Snow-covered Downtown Chinatown in Philadelphia.

Practitioner VoiceEquity

In Spite of HUD, Fair Housing Process Can Help Communities

Last year, Philadelphia was one of the first cohorts to go through the AFFH process, a fair housing assessment mandated by HUD to discover impediments to opportunity in the city. […]

Philadelphia's Chinatown. Photo courtesy of Philadelphia Chinatown Dev. Ctr.

Snow-covered Downtown Chinatown in Philadelphia.

Philadelphia’s Chinatown. Photo courtesy of Philadelphia Chinatown Dev. Ctr.

Last year, Philadelphia was one of the first cohorts to go through the AFFH process, a fair housing assessment mandated by HUD to discover impediments to opportunity in the city. Others have written excellent summaries of the rule, its challenges, and efforts by a Republican Congress to dismantle the rule as a viewed effort to force desegregation and take away local control on matters of land use and housing policy.

Today, fair housing feels eons away, but I would argue that a process like AFFH is now crucial to local efforts for the conversation it creates around equity and its vision for a collaborative, cooperative process.

A Process Like No Other

Chinatown is often left out. As a low-income immigrant hub in a high-income city center, and representative of an often-invisible minority that lives all over the city, we have few peers in Philadelphia. In addition, our origin story, rooted in discrimination and negligence continues to define the neighborhood today as residents face gentrification that simulates those same dynamics of socioeconomically charged displacement. In short, it has been difficult for us to appeal for greater resources to be allocated to our challenges.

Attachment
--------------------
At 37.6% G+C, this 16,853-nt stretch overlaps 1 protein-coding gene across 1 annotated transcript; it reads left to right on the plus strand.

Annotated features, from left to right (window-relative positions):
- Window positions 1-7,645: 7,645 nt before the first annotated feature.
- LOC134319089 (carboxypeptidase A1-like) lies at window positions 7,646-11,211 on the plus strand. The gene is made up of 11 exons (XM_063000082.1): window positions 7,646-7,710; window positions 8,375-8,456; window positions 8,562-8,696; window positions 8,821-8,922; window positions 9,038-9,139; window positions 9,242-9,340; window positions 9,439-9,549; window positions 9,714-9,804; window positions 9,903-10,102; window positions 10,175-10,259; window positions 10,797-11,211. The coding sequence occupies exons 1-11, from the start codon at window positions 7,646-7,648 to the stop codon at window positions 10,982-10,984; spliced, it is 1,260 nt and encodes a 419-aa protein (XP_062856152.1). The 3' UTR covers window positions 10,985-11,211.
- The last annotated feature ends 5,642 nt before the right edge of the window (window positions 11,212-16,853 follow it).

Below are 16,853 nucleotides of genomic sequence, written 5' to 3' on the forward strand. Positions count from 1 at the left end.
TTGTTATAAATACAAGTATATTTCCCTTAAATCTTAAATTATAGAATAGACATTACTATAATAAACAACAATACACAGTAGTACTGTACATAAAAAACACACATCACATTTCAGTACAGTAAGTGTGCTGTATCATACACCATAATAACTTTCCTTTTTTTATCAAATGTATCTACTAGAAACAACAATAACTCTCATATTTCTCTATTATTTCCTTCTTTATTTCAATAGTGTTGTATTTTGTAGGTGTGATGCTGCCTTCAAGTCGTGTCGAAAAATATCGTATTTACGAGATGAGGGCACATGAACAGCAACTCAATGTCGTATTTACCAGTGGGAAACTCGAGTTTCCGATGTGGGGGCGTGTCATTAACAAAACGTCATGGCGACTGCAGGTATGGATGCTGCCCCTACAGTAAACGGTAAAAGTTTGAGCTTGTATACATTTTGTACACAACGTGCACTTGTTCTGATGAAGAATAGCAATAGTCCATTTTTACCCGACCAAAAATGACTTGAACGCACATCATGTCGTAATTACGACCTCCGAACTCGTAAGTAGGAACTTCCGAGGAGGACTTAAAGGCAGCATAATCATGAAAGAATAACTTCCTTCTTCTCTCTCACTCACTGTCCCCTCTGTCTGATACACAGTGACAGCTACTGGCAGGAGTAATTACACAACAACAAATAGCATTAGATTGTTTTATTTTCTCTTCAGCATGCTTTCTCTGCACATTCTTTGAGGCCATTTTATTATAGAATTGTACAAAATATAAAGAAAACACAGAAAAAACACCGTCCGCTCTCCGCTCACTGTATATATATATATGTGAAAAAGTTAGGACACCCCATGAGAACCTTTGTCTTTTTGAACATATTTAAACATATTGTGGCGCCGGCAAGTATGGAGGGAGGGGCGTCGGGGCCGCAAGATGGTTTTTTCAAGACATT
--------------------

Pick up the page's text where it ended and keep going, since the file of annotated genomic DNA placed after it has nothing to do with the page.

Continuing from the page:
However, the AFFH process was uniquely hopeful in three respects.

First, AFFH created a platform to discuss matters of equity and race like no other planning process. Starting with mapping tools that visualized just how segregated Philadelphia was and measured the level of access to opportunity for specific groups, taking this topic head-on was a unique vantage point to assess our city’s approach to fair housing.

For our part, we were able to add nuance and lived experience to the discussion. Chinatown is a regional hub for the low-income Asian community, many from far-flung neighborhoods, in part because they lack access to services and jobs closer to where they live. There is nearly zero participation from the Asian community in many of the major housing programs by our housing authority and department of housing. And as we face down a lack of affordable housing and increasing property values, we lose the residents who are uniquely served by access to those opportunities, and we erode away the anchor of Chinatown’s complex network of institutions, businesses and services. Although it does not adhere to the typical narrative of segregation, it is another form in which we lose access to opportunity.

Second, AFFH focuses on direct engagement with underserved and challenged populations. That doesn’t mean that all of a sudden, local governments will suddenly develop competencies to carry out grassroots community engagement. But for the first time, it meant that we could hold them accountable to it.